"It's just crazy. The governor was saying that we had the highest death rate (of COVID-19 patients) yesterday, and here they want to cut staff. I've never seen anything like this," she said.
CEO David Entwistle has indicated in earlier news reports that emergency room visits at Stanford Hospital is down 40%, hospital spokeswoman Lisa Kim said.
In a statement, Stanford said in part: "Stanford Health Care is navigating the unprecedented economic impact of COVID-19 and, as part of this effort, is implementing a temporary reduction in hours across the organization. The current pandemic has affected many organizations globally, and we are no exception. This is a difficult but necessary decision to sustain the long-term health of the organization so we can continue to provide critical services to the community."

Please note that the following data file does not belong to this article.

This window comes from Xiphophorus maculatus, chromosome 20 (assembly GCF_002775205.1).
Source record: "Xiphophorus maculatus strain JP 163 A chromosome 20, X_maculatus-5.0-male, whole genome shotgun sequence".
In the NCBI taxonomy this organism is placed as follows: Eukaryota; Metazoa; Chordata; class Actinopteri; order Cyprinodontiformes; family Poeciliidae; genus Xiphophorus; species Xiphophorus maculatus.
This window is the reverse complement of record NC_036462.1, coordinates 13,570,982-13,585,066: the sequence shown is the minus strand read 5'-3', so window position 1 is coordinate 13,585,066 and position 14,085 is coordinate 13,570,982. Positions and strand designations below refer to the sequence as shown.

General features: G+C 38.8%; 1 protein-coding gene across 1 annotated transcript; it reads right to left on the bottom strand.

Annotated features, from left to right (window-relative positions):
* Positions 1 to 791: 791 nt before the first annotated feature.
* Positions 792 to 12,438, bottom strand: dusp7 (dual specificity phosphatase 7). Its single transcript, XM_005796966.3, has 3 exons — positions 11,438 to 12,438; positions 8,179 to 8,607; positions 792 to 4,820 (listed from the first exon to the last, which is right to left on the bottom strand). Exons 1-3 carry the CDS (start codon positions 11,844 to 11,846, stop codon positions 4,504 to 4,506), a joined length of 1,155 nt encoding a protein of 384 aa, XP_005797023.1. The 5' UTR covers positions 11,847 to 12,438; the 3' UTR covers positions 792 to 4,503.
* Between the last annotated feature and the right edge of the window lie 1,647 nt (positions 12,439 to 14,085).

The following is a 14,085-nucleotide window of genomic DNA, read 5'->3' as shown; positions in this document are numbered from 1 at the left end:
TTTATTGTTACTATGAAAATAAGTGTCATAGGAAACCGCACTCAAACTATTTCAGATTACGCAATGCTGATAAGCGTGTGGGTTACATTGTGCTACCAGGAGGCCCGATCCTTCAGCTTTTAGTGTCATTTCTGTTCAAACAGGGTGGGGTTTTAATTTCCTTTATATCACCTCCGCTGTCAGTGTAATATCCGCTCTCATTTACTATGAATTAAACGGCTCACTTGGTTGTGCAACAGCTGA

In another statement issued Monday, April 27, the medical center said the workforce adjustment is limited to the 10-week time period.
"Current reduced volumes (of patients) make it possible to implement this program at present. We anticipate that when the current shelter-in-place order is lifted, our patient volumes will return.
"We are actively preparing to resume regular operations and because of our current recovery and restoration planning and our dedicated and talented community, we are confident that we will hit the ground running."